Anne Schuchat: Let me answer those two questions. But first, I want to update folks that the secretary released the Tamiflu yesterday. So that was the date that we were looking for. Okay. So, you know, the H1N1 influenza in pregnancy has really been striking. We have obstetricians here at CDC who are coordinating the outreach as well as the surveillance efforts around it. And they're talking to doctors around the country who have never seen this kind of thing before. We don't track seasonal flu. We haven't in the past tracked seasonal flu complications in pregnancy. But what we are seeing is quite striking. So that whether this is more common or people are just noticing it, because we're attending to this H1N1 virus, it's difficult to say. But i think the obstetric caregivers here and the ones that we're speaking with have rarely seen this kind of thing in practice. As I say, we have people talking to the -- essentially providing consultations on a regular basis. And it's been very unusual. The difference between attitudes, you know, experts and health care providers and people, I think these are going to be dynamic. I think they may be changing week to week. Debates on what's going on in your community. And hopefully we'll be getting good information out to you so that you can make good choices. Our highest priority is for people to have good information to be able to make choices for their selves and their families and to have vaccine available. And accessible to those who can really benefit from it, and want to get it. We are planning to have enough vaccine for everybody who wants to be vaccinated. At the beginning, we'll have a little bit of a slow start. And as more comes available, we're going to really be focusing on those priority groups, which are more than half of the country. But we have ordered enough vaccine so everybody who wants to be vaccinated can be. So the way that we are trying to track those attitudes, we are doing a number of things. We've done focus groups with parents, with providers, with pregnant women. We've been doing some surveys, or working with other institutions that are doing surveys or polls. We have a lot of information that we'll be gathering over time. But one thing i would say, i would expect it to be different in one town or another in different times. I just hope that you can be talking to those around you, and convince them that this is a serious virus. And vaccine is the best way to protect yourself, or those you love. Next question from the phone?
Operator: Our next question is from Bob Roos. Your line is now open.
Bob Roos: Thank you for taking my question. Questions about the report, the bacterial -- second bacterial infections. Is this good news or bad news? It seems that with patients who have serious disease, but don't have a secondary infection, wouldn't they be less treatable? Or wouldn't the bacterial be more treatable with antibiotics? Than those with just viral pneumonia? That kind of sounds like bad news.
Anne Schuchat: I think the important news is that a third of the fatalities that we looked at had this bacterial component. And that just reminds us as clinicians, or as public health people that antibiotics that treat bacterial infections can be very important in some circumstances. And that vaccine, against the pneumococcal infections, which is very underused, is a very preventive tool. I think each one of these deaths is very difficult and the circumstances is difficult. Certainly those with infection, you know, had a very difficult course. Most of them did have underlying conditions that worsened their risk -- their ability to cope with the virus. But of course, we just think it's important for clinicians to be thinking about that bacterial super infection or that pneumonia that can follow influenza. Next question from the room?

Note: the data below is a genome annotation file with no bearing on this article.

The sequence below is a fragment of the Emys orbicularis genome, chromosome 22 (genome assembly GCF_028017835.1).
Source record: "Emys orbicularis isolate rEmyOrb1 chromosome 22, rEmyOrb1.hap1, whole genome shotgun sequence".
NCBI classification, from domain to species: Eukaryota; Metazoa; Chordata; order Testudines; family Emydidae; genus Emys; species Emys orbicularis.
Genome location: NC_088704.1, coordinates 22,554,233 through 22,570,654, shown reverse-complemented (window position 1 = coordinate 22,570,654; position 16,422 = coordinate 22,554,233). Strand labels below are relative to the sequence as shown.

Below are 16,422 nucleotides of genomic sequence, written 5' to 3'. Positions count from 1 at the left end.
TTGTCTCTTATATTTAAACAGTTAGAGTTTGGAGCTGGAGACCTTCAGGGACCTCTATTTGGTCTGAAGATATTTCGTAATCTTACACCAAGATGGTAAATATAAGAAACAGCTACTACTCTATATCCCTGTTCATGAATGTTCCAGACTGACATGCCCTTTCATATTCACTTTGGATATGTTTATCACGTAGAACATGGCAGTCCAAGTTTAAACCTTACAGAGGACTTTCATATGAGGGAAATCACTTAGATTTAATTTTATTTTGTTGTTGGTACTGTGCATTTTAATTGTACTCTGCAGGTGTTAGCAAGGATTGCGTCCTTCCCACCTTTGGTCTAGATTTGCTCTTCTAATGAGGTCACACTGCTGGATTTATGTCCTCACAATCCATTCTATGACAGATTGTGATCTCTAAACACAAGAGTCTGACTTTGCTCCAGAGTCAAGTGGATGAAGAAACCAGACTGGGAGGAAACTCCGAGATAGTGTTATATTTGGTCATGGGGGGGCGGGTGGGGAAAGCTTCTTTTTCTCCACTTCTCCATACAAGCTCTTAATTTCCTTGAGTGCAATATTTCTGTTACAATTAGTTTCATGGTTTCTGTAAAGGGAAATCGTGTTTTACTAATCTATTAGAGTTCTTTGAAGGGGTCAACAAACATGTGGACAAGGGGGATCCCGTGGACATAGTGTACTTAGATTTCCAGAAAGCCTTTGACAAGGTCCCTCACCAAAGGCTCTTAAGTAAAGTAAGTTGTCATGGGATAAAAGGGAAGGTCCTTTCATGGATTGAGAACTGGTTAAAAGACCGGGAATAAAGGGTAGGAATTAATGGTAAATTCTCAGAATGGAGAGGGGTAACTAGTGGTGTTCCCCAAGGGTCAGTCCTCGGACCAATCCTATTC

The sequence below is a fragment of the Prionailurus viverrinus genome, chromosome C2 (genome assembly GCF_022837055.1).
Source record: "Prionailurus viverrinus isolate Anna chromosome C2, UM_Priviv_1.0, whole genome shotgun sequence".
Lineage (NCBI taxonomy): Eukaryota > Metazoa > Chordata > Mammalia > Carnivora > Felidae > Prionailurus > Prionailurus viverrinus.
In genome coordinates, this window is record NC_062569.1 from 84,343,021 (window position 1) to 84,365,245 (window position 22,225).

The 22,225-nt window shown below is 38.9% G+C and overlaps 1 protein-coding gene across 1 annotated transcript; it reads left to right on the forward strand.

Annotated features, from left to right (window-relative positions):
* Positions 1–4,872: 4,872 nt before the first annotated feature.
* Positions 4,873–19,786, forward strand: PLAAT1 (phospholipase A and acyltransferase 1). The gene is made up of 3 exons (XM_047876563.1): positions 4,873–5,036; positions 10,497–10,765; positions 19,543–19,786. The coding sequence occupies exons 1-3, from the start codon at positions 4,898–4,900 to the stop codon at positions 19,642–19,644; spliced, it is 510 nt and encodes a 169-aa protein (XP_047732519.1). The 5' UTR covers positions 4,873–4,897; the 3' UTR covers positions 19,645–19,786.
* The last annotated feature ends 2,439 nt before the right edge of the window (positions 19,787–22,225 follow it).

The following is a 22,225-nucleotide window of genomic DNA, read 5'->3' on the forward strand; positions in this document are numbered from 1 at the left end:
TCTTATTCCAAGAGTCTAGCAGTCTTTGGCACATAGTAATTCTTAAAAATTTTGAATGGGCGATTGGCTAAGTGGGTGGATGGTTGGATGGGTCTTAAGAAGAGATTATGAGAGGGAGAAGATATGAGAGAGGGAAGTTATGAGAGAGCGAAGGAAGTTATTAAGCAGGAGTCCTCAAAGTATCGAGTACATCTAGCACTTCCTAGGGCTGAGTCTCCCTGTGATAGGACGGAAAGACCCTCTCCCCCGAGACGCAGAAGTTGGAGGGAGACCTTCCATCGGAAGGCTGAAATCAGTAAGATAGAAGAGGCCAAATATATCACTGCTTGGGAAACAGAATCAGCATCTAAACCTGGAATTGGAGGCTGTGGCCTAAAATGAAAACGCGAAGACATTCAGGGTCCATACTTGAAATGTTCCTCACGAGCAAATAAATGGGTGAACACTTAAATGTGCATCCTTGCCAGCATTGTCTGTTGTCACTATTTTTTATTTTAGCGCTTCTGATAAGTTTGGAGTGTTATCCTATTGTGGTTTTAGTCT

Michelle Merril: Thank you. It's Michelle Merrill. I understood that there was going to be some kind of decision on this guidance, updating the guidance related to respirator use. And when can we expect that?
Anne Schuchat: thank you. Protecting health care workers is really important to us. And as you know, there's been a process to evaluate the scientific data, the supply, the feasibility, all of those issues, how to best protect health care workers against flu, in particular against the H1N1 influenza virus. We are in the pro receives of updating those guidances, and we expect them pretty soon. I don't have an exact date, though. Last question from the phone, please?
Operator: Thanks you, the next question is from Rob Stein with the Washington Post. Your line is now open.
Rob Stein: Yeah, hi. Thanks very much for taking our questions. Sort of following up on an earlier question. Are you -- I guess I'm wondering, are you concerned that not enough people are going to get vaccinated because of some of the concerns people have been voicing about safety and the misinformation that's out there?
Anne Schuchat: i think it's really important people have good information so they can make good choices for themselves. I hope that I can provide the information people are missing in their concerns. I can tell you that H1N1 vaccine is made exactly the same way as the seasonal flu vaccine. 100 million doses of that are used every year, and has a really good safety track record. As a doctor and health expert, I would strongly recommend the H1N1 vaccine for those, you know, really for anyone who wants to reduce their risk of this virus. But at the beginning for those in the high-risk groups. I can tell you as a health care worker, I'm looking forward to getting that vaccine. And as a person who's related to some people in the high-risk groups, I'm urging them to get the vaccine. I know those people want to make those decisions themselves. At CDC we want to get the facts out to you. Flu.gov has a place on it now about myth busting. A lot of people have concerns about vaccines, and it's good for them to be making wise choices for their families of the we want them to be making the choices on the right information, the accurate, factual information. So I want to thank everybody and I think we can make that information about the states available after the calls.